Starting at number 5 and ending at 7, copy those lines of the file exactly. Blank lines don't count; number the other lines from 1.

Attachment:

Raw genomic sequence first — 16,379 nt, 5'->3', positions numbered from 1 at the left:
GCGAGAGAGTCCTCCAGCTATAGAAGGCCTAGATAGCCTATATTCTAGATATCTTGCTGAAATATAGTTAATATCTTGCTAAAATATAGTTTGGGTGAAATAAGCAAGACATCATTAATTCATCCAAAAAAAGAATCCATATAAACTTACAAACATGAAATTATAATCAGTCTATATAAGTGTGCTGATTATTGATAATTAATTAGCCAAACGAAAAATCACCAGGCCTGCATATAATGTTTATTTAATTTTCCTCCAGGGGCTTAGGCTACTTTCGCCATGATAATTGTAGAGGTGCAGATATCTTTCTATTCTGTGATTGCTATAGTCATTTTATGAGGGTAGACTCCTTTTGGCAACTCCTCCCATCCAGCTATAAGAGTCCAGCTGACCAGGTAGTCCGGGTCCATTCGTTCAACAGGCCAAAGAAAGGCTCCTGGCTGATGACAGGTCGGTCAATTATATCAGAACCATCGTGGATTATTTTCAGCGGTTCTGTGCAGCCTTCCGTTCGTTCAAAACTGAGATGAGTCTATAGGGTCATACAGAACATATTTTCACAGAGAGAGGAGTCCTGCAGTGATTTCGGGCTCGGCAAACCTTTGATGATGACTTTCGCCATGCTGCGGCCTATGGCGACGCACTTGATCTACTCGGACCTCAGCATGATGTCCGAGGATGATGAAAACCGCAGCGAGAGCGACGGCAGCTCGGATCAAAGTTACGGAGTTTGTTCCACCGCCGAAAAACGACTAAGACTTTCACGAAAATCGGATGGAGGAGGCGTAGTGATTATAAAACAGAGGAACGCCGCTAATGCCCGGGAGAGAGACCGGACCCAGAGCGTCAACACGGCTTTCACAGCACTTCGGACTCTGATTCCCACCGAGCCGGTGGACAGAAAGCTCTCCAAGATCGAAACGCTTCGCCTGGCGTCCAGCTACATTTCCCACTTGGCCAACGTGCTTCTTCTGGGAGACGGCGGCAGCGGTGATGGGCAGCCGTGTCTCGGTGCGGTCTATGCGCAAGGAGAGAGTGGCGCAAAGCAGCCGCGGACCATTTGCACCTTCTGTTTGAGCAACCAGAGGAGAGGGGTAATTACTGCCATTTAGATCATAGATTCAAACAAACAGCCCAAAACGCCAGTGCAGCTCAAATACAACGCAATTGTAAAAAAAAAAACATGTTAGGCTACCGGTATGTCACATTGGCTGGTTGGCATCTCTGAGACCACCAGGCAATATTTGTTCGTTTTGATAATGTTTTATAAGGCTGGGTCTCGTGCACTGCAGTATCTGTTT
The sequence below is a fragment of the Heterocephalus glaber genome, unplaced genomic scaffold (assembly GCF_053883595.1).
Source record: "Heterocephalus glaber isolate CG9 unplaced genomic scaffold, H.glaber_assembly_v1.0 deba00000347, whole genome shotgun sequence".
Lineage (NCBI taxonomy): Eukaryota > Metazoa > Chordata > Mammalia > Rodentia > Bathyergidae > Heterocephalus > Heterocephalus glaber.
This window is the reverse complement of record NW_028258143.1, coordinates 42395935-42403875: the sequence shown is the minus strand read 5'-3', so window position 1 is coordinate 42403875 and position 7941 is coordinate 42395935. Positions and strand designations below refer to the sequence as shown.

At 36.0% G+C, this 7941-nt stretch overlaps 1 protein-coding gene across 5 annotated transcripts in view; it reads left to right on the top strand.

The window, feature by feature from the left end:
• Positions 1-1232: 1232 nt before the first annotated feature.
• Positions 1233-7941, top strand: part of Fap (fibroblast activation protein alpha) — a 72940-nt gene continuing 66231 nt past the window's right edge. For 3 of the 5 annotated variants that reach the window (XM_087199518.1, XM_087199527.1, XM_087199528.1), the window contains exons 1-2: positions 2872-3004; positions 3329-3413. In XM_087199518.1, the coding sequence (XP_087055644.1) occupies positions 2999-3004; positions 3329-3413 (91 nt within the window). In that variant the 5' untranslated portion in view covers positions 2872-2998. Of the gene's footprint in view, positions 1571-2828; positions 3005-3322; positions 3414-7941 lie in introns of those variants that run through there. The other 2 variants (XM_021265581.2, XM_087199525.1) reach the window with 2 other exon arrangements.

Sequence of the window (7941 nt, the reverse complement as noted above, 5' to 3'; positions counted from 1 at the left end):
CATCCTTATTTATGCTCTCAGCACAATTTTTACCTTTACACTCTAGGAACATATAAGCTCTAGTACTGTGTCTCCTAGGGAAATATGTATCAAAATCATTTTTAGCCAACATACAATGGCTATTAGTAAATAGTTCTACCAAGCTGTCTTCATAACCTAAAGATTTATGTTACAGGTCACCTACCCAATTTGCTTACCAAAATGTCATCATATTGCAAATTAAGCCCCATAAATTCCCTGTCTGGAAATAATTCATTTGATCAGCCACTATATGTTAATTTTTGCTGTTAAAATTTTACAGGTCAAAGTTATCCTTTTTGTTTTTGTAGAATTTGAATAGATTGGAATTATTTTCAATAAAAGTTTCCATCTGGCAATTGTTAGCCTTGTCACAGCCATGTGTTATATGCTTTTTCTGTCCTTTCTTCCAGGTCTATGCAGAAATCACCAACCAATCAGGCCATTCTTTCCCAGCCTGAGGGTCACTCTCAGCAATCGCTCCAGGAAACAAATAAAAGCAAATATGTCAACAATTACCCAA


Lineage (NCBI taxonomy): Eukaryota > Metazoa > Chordata > Mammalia > Rodentia > Bathyergidae > Heterocephalus > Heterocephalus glaber.
This window is the reverse complement of record NW_028258143.1, coordinates 42395935-42403875: the sequence shown is the minus strand read 5'-3', so window position 1 is coordinate 42403875 and position 7941 is coordinate 42395935. Positions and strand designations below refer to the sequence as shown.

At 36.0% G+C, this 7941-nt stretch overlaps 1 protein-coding gene across 5 annotated transcripts in view; it reads left to right on the top strand.